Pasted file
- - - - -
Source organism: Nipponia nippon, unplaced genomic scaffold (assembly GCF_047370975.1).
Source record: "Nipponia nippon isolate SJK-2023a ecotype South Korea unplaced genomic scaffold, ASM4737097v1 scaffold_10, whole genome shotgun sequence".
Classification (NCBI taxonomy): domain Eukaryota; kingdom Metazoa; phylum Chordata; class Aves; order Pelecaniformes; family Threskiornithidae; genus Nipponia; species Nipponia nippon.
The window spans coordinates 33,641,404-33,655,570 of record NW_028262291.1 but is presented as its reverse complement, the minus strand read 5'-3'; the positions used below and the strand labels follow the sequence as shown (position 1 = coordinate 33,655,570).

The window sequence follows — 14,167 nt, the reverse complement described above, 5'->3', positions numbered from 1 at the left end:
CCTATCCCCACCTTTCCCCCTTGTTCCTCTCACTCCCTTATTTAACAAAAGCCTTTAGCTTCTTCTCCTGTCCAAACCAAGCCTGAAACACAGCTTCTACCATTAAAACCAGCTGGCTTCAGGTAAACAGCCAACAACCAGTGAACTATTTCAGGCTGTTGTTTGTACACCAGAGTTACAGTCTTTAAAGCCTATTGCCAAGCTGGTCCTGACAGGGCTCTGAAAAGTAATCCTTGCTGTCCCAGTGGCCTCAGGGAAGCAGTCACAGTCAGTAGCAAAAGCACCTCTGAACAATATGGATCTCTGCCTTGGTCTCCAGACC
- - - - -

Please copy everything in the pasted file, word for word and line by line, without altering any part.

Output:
Source organism: Nipponia nippon, unplaced genomic scaffold (assembly GCF_047370975.1).
Source record: "Nipponia nippon isolate SJK-2023a ecotype South Korea unplaced genomic scaffold, ASM4737097v1 scaffold_10, whole genome shotgun sequence".
Classification (NCBI taxonomy): domain Eukaryota; kingdom Metazoa; phylum Chordata; class Aves; order Pelecaniformes; family Threskiornithidae; genus Nipponia; species Nipponia nippon.
The window spans coordinates 33,641,404-33,655,570 of record NW_028262291.1 but is presented as its reverse complement, the minus strand read 5'-3'; the positions used below and the strand labels follow the sequence as shown (position 1 = coordinate 33,655,570).

The window sequence follows — 14,167 nt, the reverse complement described above, 5'->3', positions numbered from 1 at the left end:
CCTATCCCCACCTTTCCCCCTTGTTCCTCTCACTCCCTTATTTAACAAAAGCCTTTAGCTTCTTCTCCTGTCCAAACCAAGCCTGAAACACAGCTTCTACCATTAAAACCAGCTGGCTTCAGGTAAACAGCCAACAACCAGTGAACTATTTCAGGCTGTTGTTTGTACACCAGAGTTACAGTCTTTAAAGCCTATTGCCAAGCTGGTCCTGACAGGGCTCTGAAAAGTAATCCTTGCTGTCCCAGTGGCCTCAGGGAAGCAGTCACAGTCAGTAGCAAAAGCACCTCTGAACAATATGGATCTCTGCCTTGGTCTCCAGACC